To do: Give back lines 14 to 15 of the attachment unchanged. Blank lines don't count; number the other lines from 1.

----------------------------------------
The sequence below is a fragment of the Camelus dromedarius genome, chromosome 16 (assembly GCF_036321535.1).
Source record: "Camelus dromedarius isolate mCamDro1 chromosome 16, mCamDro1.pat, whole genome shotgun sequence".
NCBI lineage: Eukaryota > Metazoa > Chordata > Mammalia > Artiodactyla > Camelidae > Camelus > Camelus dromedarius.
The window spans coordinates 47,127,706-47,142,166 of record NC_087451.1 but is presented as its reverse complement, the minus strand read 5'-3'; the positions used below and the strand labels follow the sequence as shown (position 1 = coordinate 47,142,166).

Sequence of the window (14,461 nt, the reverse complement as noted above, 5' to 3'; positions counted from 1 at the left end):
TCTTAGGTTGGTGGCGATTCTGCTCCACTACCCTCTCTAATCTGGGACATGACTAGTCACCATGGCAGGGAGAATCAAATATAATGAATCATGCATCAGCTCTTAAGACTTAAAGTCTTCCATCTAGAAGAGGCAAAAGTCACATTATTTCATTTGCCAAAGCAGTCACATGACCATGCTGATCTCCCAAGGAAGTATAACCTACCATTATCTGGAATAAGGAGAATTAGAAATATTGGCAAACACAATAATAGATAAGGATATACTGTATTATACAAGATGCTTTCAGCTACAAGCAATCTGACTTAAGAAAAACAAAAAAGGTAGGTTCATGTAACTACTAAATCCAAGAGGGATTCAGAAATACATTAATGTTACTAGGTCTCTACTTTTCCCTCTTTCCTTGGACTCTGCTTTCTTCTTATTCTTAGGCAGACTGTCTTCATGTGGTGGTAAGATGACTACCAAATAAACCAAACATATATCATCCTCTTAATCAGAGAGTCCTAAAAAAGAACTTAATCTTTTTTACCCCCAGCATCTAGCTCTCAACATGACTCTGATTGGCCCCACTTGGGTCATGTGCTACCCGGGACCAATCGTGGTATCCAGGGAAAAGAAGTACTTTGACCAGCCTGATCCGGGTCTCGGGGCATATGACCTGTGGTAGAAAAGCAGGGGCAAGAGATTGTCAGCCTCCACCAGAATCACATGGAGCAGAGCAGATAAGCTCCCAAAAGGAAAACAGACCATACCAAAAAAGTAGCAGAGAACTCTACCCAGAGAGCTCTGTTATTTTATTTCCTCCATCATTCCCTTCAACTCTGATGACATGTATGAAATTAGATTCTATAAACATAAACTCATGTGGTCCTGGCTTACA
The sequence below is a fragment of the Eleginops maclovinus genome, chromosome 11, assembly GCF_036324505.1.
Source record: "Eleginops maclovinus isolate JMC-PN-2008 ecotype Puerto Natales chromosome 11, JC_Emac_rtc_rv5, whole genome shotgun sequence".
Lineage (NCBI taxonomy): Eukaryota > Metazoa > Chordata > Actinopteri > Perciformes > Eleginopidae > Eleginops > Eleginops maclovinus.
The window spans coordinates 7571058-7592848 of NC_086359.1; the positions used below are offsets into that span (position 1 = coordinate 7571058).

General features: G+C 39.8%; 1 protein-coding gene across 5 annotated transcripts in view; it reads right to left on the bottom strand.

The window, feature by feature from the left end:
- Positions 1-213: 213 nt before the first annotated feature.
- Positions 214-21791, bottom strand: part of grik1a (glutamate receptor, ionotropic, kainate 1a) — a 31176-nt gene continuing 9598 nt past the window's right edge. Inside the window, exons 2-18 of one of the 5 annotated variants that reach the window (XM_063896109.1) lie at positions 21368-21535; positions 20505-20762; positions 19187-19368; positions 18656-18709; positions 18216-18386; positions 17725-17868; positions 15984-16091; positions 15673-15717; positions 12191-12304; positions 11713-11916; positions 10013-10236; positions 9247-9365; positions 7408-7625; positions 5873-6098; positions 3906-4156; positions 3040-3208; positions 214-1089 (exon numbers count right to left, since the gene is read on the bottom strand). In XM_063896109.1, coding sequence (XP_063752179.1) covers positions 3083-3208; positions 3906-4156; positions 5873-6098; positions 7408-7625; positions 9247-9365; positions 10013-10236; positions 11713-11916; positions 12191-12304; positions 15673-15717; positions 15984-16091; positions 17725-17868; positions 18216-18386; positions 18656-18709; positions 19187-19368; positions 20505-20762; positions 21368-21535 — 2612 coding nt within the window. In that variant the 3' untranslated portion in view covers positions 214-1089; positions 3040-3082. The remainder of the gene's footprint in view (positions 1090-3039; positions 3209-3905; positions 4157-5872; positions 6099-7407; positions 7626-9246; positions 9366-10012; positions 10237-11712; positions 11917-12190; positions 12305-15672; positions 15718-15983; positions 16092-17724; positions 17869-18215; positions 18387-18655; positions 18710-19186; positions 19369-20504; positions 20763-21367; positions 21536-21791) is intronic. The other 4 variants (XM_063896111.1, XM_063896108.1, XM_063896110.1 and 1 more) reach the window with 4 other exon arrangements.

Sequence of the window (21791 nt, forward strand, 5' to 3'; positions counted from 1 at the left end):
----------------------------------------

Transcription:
- Positions 214-21791, bottom strand: part of grik1a (glutamate receptor, ionotropic, kainate 1a) — a 31176-nt gene continuing 9598 nt past the window's right edge. Inside the window, exons 2-18 of one of the 5 annotated variants that reach the window (XM_063896109.1) lie at positions 21368-21535; positions 20505-20762; positions 19187-19368; positions 18656-18709; positions 18216-18386; positions 17725-17868; positions 15984-16091; positions 15673-15717; positions 12191-12304; positions 11713-11916; positions 10013-10236; positions 9247-9365; positions 7408-7625; positions 5873-6098; positions 3906-4156; positions 3040-3208; positions 214-1089 (exon numbers count right to left, since the gene is read on the bottom strand). In XM_063896109.1, coding sequence (XP_063752179.1) covers positions 3083-3208; positions 3906-4156; positions 5873-6098; positions 7408-7625; positions 9247-9365; positions 10013-10236; positions 11713-11916; positions 12191-12304; positions 15673-15717; positions 15984-16091; positions 17725-17868; positions 18216-18386; positions 18656-18709; positions 19187-19368; positions 20505-20762; positions 21368-21535 — 2612 coding nt within the window. In that variant the 3' untranslated portion in view covers positions 214-1089; positions 3040-3082. The remainder of the gene's footprint in view (positions 1090-3039; positions 3209-3905; positions 4157-5872; positions 6099-7407; positions 7626-9246; positions 9366-10012; positions 10237-11712; positions 11917-12190; positions 12305-15672; positions 15718-15983; positions 16092-17724; positions 17869-18215; positions 18387-18655; positions 18710-19186; positions 19369-20504; positions 20763-21367; positions 21536-21791) is intronic. The other 4 variants (XM_063896111.1, XM_063896108.1, XM_063896110.1 and 1 more) reach the window with 4 other exon arrangements.

Sequence of the window (21791 nt, forward strand, 5' to 3'; positions counted from 1 at the left end):